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Paul Steinberg's picture

ABA Forum on Franchising & IFA Legal Symposium

Les:

I am no longer a member of the ABA (for reasons not relevant here) and even before that I was taken to the woodshed for my postings on the Forum on Franchising ListServ (the postings are available on the ListServ archives, which can be googled).

So I am hardly a fan of the ABA, and have rather publicly challenged the FoF to be more tolerant of franchisee-side views.

That said, I think your view of the FoF is unwarranted. The FoF has always had people like Jack Dunham (Subway's outside counsel) and Dennis Wieczoreck (of DLA--the outside counsel to Quizno's and the IFA) who BECAUSE of their franchisor-side bias have always striven to seek out the views of franchisee-side attorneys to present at the annual meeting and write for the publications. Jack Dunham went so far as to seek out an academic to rebut a piece Dunham was putting in the Franchise Lawyer and encouraged her to pick his piece apart and challenge him on every point.

The IFA Legal Symposium is different. I attended one year and was aghast at how nasty and anti-franchisee the presentations were-- even some of the franchisor attorneys I spoke to were bothered by the tenor.

I agree with you that the IFA Legal Symposia are an eye-opener for those that do not understand the condescending and unrelenting hostility of the International Franchise Association to the "partner" franchisees in its midst.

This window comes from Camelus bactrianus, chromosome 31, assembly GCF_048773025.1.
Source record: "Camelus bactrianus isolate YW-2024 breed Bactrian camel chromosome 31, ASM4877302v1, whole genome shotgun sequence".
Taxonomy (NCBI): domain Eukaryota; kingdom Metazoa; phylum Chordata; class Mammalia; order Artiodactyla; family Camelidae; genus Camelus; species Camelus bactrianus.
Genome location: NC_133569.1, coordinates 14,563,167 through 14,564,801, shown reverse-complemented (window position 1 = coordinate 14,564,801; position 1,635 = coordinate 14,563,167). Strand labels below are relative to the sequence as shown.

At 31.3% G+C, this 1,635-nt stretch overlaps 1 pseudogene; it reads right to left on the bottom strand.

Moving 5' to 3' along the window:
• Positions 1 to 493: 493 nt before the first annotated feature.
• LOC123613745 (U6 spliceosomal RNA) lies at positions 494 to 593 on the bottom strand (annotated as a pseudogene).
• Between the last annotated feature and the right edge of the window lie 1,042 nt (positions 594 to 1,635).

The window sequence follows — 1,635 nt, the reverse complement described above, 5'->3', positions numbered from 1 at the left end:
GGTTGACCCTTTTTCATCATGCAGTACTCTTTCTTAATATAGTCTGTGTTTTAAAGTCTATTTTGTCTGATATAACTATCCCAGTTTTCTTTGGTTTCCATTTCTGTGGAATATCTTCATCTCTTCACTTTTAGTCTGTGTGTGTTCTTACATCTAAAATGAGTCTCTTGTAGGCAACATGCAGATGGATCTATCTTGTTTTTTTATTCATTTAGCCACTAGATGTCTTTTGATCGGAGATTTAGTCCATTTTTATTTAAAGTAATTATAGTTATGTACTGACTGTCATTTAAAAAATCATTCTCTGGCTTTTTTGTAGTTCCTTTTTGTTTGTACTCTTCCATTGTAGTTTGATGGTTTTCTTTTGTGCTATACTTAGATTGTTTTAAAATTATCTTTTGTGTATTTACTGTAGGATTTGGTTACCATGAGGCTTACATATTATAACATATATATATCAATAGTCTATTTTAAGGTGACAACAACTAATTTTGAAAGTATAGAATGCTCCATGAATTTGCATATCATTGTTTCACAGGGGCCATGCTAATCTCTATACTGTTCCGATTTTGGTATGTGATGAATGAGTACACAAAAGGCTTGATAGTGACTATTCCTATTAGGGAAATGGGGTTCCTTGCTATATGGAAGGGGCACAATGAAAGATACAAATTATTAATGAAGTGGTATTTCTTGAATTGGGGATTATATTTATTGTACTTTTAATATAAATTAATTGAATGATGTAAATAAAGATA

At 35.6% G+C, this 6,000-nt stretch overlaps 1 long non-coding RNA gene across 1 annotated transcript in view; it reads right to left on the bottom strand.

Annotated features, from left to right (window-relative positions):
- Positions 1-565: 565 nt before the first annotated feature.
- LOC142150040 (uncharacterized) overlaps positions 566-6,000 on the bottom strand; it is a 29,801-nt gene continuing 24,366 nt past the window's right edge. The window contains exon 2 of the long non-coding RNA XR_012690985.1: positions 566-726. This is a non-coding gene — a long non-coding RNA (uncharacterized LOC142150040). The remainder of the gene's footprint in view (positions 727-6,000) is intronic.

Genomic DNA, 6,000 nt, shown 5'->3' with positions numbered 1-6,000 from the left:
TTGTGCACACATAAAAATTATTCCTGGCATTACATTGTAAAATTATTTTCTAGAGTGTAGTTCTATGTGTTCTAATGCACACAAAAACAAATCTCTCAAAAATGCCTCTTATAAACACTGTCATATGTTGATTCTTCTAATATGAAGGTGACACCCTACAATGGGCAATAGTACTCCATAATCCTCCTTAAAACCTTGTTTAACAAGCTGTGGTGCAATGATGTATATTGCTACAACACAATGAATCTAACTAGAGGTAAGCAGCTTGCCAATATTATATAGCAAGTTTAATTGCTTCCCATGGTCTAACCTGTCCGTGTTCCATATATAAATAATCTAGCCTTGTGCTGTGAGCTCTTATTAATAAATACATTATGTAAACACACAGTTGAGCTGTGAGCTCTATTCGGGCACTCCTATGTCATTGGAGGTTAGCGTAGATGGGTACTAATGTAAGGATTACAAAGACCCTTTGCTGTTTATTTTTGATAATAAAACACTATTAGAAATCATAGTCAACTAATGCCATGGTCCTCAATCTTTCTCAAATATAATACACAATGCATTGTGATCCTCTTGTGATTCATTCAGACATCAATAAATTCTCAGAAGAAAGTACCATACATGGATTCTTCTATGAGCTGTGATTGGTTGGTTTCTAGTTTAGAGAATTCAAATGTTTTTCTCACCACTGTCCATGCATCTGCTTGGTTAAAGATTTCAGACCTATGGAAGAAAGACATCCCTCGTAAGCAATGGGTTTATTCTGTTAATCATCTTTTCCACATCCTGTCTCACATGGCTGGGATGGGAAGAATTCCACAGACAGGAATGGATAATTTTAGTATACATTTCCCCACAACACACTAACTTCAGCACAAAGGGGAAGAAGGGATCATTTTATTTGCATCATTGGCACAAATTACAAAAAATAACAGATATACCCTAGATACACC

I spent 2 days at one, and came away with an abiding dislike for those awful people, who seem to revel in hurting franchisees rather than viewing a high litigation rate or high turnover rate as signs of matters which may be (at least partially) the fault of the franchisor.

But the ABA Forum on Franchising does try to present a balanced perspective, and if you send in an article from the franchisee perspective, they will likely print it in a heartbeat precisely because the FoF leadership is very concerned with maintaining a balanced and professional discourse (albeit not on their ListServ).

I welcome free exchange of ideas, and it is in our interest as attorneys, academics, and franchise professionals to welcome discourse. I do agree that people (including franchisors) are not angels, and that is why we have laws to limit the ability of powerful actors to work their will on the less-powerful.

--Paul Steinberg, pwsteinberg@msn.com

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